Davy found he could make electric light by connecting two carbon electrodes (a bit like pencils) to a high-voltage power supply. Initially, he kept the electrodes touching one another. Gradually, as he moved them apart, he found an arch-shaped beam of light spanning the gap between themwhich is how arc lamps got their name. Arc lamps weren’t very practical: they needed huge electric current to make them work and the high temperature of the arc quickly burned the carbon electrodes away in the air.

Huge electric current is no exaggeration: Davy had to use a battery with 2000 separate cells to make a 10cm (4-inch) arc.

Modern incandescent lamps developed when arc lamps were improved in two ways. The air gap was replaced by a filament, so lower voltages and currents could be used. The whole lamp was also sealed inside a glass bulb filled with a noble gas to prevent the filament from burning up in the air’s oxygen.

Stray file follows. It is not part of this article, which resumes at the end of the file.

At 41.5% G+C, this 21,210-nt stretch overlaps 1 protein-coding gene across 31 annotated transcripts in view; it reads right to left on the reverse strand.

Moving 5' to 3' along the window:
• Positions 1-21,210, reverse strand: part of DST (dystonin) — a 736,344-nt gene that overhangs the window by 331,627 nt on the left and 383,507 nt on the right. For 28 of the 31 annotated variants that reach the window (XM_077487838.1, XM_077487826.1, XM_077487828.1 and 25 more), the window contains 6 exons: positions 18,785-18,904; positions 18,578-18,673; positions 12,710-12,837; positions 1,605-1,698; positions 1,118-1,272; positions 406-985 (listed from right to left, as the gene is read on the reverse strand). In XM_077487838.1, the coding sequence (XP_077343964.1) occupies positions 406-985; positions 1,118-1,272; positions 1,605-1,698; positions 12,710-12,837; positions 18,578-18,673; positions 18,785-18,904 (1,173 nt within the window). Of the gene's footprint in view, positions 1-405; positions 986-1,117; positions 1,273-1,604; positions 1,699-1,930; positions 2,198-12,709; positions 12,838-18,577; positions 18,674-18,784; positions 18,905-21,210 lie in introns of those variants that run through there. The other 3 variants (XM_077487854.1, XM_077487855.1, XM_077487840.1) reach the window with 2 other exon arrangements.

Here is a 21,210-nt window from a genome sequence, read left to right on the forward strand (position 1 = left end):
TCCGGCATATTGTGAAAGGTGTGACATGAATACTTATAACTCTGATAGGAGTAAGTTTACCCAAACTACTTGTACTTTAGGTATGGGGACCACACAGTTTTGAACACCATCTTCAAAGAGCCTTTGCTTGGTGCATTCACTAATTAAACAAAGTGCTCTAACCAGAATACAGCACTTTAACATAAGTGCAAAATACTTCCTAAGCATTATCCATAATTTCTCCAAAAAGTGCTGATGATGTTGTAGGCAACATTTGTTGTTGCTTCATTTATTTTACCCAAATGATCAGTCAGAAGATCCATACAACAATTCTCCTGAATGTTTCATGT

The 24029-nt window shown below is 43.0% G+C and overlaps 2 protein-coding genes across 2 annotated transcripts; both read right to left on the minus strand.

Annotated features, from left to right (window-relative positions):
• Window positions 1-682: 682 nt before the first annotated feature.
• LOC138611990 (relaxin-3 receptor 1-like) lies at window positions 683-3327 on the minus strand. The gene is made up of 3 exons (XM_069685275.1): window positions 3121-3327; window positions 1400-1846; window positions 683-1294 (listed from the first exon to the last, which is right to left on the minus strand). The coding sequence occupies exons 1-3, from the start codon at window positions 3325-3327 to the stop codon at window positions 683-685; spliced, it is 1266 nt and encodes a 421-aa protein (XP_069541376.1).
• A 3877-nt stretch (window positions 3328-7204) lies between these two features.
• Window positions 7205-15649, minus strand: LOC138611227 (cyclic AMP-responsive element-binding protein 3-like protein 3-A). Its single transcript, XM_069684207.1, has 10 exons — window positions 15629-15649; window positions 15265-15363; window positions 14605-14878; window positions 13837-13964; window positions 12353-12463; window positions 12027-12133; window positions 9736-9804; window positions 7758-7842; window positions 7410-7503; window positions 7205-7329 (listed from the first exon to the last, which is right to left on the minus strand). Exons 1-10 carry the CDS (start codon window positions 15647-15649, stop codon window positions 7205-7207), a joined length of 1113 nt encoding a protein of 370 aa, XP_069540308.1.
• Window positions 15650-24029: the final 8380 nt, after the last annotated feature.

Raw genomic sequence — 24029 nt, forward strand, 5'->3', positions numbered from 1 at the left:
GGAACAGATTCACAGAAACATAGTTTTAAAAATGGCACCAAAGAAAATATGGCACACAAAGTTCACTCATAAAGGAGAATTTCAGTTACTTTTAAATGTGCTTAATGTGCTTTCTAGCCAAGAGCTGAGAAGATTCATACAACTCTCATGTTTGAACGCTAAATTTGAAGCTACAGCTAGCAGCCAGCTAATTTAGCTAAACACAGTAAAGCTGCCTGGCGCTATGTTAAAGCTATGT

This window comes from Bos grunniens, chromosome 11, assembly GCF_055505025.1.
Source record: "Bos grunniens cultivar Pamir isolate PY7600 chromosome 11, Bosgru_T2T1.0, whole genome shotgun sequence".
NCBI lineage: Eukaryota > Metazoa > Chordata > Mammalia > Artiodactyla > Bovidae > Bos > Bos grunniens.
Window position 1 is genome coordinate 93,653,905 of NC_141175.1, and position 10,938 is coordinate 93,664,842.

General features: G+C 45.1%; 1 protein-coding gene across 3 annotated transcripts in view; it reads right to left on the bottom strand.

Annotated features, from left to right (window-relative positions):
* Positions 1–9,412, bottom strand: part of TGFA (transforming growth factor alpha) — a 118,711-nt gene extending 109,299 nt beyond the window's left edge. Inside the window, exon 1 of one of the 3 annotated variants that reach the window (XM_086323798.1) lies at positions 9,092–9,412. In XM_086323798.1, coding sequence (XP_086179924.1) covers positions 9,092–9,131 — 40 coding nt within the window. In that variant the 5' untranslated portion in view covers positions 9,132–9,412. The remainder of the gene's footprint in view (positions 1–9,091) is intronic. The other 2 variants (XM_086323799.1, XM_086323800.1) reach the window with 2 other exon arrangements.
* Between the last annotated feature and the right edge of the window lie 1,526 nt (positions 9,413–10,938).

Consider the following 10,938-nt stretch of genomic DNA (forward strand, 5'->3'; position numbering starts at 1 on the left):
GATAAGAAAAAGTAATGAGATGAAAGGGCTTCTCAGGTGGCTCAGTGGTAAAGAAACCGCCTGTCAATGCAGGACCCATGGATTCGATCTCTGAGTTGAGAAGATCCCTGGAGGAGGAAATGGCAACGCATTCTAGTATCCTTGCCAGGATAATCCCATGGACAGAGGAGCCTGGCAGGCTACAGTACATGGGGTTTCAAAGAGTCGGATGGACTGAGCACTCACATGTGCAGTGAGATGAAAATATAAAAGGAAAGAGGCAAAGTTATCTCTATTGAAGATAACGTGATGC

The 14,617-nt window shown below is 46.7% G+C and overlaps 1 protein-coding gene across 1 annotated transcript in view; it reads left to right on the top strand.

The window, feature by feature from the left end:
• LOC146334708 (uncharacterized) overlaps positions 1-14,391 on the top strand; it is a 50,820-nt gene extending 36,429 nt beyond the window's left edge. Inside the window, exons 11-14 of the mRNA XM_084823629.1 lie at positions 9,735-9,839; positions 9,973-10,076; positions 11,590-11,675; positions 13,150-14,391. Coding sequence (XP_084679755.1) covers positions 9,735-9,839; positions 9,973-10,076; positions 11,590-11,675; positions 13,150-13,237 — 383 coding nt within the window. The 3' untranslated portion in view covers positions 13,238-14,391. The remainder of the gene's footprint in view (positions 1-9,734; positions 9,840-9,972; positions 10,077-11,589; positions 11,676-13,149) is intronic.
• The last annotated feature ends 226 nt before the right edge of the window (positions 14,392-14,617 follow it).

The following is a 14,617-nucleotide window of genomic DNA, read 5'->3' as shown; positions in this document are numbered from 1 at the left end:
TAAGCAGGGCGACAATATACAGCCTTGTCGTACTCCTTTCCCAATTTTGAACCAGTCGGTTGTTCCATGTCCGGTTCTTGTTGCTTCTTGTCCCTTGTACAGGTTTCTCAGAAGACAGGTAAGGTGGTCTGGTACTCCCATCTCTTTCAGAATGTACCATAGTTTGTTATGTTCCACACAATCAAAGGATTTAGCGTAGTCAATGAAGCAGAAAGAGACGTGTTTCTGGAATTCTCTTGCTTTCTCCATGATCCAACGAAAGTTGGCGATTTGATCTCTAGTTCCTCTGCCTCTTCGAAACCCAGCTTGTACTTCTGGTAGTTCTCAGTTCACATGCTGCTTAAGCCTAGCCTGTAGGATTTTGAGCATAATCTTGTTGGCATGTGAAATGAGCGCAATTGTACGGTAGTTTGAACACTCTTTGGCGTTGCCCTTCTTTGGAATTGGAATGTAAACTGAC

That made the lamp last very much longer.

Photo: The basic concept of the arc lamp. An electric discharge passes between two carbon electrodes, giving off light.

What are the different kinds of xenon lamps?

In xenon photographic flash lamps, the light is literally a flash: it lasts anything from a microsecond (one millionth of a second) to about a twentieth of a second. There’s no real need for it to last any longer since it only takes this long to capture a photo. Other kinds of xenon lamps work more like neon lamps and produce smaller amounts of light continually.

Instead of passing a huge amount of electricity through the gas very briefly to produce a sudden arc of light, they use smaller, steadier voltages to produce a constant discharge of bright light. Movie-projector lamps, lighthouse lamps, and HID (high-intensity discharge) car headlamps are all examples of xenon lamps that work in this way.

Photo: Here’s a very small xenon flash lamp from inside a digital camera. The black and red wires connect the two electrodes at opposite ends of the lamp to a capacitor (the black cylinder just visible on the top left). The capacitor’s job is to build up a high-voltage charge that’s big enough to make a discharge in the flash tube using only the camera’s puny, low-voltage batteries.